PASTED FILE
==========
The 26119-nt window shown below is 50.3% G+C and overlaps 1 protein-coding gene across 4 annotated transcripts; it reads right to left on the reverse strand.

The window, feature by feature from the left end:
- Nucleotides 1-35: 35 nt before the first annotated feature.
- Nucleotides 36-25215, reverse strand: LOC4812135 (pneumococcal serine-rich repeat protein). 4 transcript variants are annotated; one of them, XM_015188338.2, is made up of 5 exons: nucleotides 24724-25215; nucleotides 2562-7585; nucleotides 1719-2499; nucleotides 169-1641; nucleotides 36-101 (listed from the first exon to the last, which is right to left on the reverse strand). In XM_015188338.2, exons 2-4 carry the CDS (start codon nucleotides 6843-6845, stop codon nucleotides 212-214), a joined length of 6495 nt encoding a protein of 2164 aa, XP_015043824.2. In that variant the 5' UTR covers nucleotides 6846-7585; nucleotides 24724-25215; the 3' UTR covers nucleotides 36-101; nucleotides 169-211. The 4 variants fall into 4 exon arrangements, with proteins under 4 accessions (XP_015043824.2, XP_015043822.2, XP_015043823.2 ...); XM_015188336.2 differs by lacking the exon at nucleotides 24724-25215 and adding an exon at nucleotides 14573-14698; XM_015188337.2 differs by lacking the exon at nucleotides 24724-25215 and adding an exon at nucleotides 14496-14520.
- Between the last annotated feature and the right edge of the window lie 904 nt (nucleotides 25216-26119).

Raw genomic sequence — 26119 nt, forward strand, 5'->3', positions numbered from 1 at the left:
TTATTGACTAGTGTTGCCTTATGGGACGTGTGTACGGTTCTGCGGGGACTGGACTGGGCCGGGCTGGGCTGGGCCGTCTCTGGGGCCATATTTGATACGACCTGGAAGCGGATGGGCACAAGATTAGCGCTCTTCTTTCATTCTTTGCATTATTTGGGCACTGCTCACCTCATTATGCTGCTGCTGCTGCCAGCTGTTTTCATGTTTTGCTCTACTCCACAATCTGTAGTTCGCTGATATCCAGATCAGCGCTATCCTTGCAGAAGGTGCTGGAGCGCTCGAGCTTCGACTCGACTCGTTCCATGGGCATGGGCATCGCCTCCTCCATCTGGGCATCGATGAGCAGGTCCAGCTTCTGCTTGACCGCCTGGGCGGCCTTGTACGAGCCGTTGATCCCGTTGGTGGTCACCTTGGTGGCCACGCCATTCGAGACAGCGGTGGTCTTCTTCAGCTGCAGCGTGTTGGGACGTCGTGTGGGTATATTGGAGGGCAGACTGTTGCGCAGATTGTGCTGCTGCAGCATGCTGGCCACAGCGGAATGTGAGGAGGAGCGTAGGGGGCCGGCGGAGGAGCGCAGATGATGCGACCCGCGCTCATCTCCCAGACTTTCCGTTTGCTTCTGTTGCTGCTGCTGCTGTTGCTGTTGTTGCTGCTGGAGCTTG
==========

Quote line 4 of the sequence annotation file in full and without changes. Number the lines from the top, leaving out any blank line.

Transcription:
- Nucleotides 36-25215, reverse strand: LOC4812135 (pneumococcal serine-rich repeat protein). 4 transcript variants are annotated; one of them, XM_015188338.2, is made up of 5 exons: nucleotides 24724-25215; nucleotides 2562-7585; nucleotides 1719-2499; nucleotides 169-1641; nucleotides 36-101 (listed from the first exon to the last, which is right to left on the reverse strand). In XM_015188338.2, exons 2-4 carry the CDS (start codon nucleotides 6843-6845, stop codon nucleotides 212-214), a joined length of 6495 nt encoding a protein of 2164 aa, XP_015043824.2. In that variant the 5' UTR covers nucleotides 6846-7585; nucleotides 24724-25215; the 3' UTR covers nucleotides 36-101; nucleotides 169-211. The 4 variants fall into 4 exon arrangements, with proteins under 4 accessions (XP_015043824.2, XP_015043822.2, XP_015043823.2 ...); XM_015188336.2 differs by lacking the exon at nucleotides 24724-25215 and adding an exon at nucleotides 14573-14698; XM_015188337.2 differs by lacking the exon at nucleotides 24724-25215 and adding an exon at nucleotides 14496-14520.